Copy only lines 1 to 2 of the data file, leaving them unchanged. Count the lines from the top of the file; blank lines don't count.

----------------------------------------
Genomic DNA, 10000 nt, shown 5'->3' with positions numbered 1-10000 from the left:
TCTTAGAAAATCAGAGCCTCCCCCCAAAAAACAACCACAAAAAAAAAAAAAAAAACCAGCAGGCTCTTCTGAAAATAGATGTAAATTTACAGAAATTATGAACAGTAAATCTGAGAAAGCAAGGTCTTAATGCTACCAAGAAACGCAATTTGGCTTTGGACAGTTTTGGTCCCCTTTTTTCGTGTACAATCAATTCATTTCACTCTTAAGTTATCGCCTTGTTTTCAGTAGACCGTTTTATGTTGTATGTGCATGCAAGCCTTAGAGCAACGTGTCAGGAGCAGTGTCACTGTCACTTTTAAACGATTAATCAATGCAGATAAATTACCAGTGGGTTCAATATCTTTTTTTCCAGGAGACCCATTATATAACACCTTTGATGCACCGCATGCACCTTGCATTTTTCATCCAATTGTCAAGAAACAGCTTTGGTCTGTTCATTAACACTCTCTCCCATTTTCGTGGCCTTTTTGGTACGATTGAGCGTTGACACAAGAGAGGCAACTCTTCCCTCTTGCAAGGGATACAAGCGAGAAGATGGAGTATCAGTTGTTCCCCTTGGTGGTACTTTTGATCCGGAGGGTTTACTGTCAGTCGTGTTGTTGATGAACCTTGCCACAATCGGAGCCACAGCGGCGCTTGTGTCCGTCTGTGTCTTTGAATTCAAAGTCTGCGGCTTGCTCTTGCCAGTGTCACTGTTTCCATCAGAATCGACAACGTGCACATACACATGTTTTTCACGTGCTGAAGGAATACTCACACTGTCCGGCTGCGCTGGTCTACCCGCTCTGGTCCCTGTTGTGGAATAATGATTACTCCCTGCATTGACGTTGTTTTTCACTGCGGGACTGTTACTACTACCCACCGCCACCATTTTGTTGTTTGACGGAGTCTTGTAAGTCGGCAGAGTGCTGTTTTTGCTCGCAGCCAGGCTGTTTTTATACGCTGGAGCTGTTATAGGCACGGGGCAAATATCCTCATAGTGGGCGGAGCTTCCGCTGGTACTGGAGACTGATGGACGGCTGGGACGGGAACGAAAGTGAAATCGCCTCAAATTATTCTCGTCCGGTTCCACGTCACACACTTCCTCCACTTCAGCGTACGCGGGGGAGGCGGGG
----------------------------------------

Genomic DNA, 10000 nt, shown 5'->3' with positions numbered 1-10000 from the left:
TCTTAGAAAATCAGAGCCTCCCCCCAAAAAACAACCACAAAAAAAAAAAAAAAAACCAGCAGGCTCTTCTGAAAATAGATGTAAATTTACAGAAATTATGAACAGTAAATCTGAGAAAGCAAGGTCTTAATGCTACCAAGAAACGCAATTTGGCTTTGGACAGTTTTGGTCCCCTTTTTTCGTGTACAATCAATTCATTTCACTCTTAAGTTATCGCCTTGTTTTCAGTAGACCGTTTTATGTTGTATGTGCATGCAAGCCTTAGAGCAACGTGTCAGGAGCAGTGTCACTGTCACTTTTAAACGATTAATCAATGCAGATAAATTACCAGTGGGTTCAATATCTTTTTTTCCAGGAGACCCATTATATAACACCTTTGATGCACCGCATGCACCTTGCATTTTTCATCCAATTGTCAAGAAACAGCTTTGGTCTGTTCATTAACACTCTCTCCCATTTTCGTGGCCTTTTTGGTACGATTGAGCGTTGACACAAGAGAGGCAACTCTTCCCTCTTGCAAGGGATACAAGCGAGAAGATGGAGTATCAGTTGTTCCCCTTGGTGGTACTTTTGATCCGGAGGGTTTACTGTCAGTCGTGTTGTTGATGAACCTTGCCACAATCGGAGCCACAGCGGCGCTTGTGTCCGTCTGTGTCTTTGAATTCAAAGTCTGCGGCTTGCTCTTGCCAGTGTCACTGTTTCCATCAGAATCGACAACGTGCACATACACATGTTTTTCACGTGCTGAAGGAATACTCACACTGTCCGGCTGCGCTGGTCTACCCGCTCTGGTCCCTGTTGTGGAATAATGATTACTCCCTGCATTGACGTTGTTTTTCACTGCGGGACTGTTACTACTACCCACCGCCACCATTTTGTTGTTTGACGGAGTCTTGTAAGTCGGCAGAGTGCTGTTTTTGCTCGCAGCCAGGCTGTTTTTATACGCTGGAGCTGTTATAGGCACGGGGCAAATATCCTCATAGTGGGCGGAGCTTCCGCTGGTACTGGAGACTGATGGACGGCTGGGACGGGAACGAAAGTGAAATCGCCTCAAATTATTCTCGTCCGGTTCCACGTCACACACTTCCTCCACTTCAGCGTACGCGGGGGAGGCGGGG